Volume 36 Issue 5, September 2005

Volume 36 Issue 5

Henri de Toulouse-Lautrec (1864-1901)

Marcelle Lender Dancing the Bolero in the operetta Chilpéric, 1895-96. Oil on canvas.

Henri de Toulouse-Lautrec contributed greatly to the development of Art Nouveau in the 1890s. He was born in Albi, France, the last of an aristocratic family dating back 1000 years. Henri was a weak child and from an early age concentrated on observing and drawing, rather than participating in, social activities. Tragically bone disease, probably osteogenesis imperfecta, and two falls resulted in crippling injuries.

After failing his Baccalaureate he studied art. He was befriended and influenced by artists including van Gogh and Degas. He settled in Montmartre and was a witty, though ruthless, observer of the gaudy nightlife and sordid elements of Parisian society. Alcoholism led to the failure of his health and he died at Malrome in 1901.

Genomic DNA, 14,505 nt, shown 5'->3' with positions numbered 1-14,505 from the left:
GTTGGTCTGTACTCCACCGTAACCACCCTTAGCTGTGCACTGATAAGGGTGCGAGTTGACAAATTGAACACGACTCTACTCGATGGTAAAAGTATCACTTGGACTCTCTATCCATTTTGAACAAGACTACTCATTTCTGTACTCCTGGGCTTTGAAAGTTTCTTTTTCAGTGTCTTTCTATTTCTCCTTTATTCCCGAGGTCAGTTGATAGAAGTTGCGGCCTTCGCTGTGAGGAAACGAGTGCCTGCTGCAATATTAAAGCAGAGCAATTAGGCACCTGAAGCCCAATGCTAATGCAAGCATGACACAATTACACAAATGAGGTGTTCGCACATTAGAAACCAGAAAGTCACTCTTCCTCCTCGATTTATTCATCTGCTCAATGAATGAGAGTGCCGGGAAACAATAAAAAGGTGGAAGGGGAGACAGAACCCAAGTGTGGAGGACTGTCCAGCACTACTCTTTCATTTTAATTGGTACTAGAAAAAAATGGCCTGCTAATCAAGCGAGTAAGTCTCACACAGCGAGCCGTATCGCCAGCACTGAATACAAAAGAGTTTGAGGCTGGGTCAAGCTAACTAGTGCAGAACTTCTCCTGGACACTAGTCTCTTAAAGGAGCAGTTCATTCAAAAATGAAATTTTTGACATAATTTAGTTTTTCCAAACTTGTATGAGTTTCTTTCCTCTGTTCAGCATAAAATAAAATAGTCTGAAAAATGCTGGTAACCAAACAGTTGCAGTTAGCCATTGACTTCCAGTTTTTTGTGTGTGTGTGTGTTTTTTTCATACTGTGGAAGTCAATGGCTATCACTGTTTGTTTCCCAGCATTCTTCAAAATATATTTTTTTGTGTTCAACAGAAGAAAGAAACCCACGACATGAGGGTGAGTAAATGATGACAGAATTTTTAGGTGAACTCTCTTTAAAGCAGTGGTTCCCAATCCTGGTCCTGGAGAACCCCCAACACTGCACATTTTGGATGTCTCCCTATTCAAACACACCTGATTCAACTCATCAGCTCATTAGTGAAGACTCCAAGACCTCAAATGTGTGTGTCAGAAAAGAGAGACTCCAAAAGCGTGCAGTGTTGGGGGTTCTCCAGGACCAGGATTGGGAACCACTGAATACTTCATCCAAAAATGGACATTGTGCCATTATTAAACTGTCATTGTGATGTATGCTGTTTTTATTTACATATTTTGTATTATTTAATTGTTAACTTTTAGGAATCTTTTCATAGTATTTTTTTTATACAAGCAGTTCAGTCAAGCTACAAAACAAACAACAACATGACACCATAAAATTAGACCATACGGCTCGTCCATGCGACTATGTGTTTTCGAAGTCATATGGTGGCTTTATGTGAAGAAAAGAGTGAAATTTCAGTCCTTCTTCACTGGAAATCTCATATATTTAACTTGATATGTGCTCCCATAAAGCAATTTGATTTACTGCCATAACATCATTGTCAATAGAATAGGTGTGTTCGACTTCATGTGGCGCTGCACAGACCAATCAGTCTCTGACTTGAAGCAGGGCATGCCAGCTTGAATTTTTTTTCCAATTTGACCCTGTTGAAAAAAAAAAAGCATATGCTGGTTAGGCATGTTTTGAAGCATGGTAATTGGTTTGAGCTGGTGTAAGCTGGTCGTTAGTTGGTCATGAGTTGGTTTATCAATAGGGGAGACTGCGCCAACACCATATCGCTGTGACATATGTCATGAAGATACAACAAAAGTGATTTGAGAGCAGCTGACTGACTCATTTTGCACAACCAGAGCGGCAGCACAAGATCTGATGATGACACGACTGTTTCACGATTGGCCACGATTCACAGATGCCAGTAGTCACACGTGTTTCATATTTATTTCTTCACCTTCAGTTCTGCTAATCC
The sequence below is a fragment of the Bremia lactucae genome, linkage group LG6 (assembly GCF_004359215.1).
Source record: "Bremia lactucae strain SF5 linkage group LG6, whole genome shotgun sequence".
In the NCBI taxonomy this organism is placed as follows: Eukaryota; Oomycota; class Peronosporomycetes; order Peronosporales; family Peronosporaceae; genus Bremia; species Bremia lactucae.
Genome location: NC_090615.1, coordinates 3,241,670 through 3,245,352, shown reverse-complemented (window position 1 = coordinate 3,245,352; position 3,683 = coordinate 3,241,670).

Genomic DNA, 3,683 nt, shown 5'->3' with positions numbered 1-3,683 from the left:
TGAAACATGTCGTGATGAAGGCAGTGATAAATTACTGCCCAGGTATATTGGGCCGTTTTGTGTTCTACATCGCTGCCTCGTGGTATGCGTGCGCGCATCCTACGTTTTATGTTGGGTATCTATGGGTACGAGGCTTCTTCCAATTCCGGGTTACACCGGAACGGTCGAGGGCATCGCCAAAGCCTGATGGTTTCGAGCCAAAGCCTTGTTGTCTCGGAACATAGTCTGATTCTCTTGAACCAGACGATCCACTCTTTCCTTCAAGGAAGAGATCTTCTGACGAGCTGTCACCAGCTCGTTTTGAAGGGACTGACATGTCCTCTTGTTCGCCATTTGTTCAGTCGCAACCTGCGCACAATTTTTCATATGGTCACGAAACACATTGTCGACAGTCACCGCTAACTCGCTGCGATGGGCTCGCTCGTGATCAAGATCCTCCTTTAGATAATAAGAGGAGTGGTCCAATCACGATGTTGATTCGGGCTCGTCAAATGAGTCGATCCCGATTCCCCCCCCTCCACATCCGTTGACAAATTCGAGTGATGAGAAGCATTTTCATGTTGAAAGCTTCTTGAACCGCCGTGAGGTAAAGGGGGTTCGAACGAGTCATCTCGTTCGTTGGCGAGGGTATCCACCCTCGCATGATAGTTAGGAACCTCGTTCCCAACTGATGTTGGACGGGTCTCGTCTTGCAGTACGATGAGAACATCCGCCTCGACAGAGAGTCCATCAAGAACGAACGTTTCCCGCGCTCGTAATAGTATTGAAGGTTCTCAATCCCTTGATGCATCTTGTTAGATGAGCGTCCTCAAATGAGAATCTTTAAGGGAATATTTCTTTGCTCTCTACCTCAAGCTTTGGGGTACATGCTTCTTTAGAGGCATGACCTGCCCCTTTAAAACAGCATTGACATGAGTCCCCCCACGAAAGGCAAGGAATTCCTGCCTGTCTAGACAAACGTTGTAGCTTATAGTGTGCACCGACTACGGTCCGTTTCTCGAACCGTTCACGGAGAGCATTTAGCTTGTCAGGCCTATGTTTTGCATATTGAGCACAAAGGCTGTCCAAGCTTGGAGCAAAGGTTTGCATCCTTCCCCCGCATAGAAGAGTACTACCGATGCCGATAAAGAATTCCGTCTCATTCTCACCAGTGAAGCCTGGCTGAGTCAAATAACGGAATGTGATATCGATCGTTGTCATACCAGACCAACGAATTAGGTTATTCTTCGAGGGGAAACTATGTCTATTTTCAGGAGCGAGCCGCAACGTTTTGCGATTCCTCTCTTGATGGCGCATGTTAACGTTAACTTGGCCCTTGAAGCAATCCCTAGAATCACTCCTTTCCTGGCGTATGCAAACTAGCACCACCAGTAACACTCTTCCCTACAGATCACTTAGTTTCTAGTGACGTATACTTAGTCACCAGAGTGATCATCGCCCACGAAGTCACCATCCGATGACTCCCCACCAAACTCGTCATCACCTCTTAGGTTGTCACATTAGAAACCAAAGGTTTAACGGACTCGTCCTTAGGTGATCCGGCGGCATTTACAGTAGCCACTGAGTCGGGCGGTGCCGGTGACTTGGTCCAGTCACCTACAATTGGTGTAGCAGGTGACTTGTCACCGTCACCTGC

“Chilperic” was a burlesque version of gory historical events, satirizing grand opera. Marcelle Lender, b.1862, began dancing at the age of 16 and became well-known at the Théâtre des Variétés, her reputation enhanced by Toulouse-Lautrec's exuberant studies.


Conditioning Regimens

Stem Cell Procurement

Pediatric Transplants



Post-Transplant Events

Graft-Versus-Tumor Effects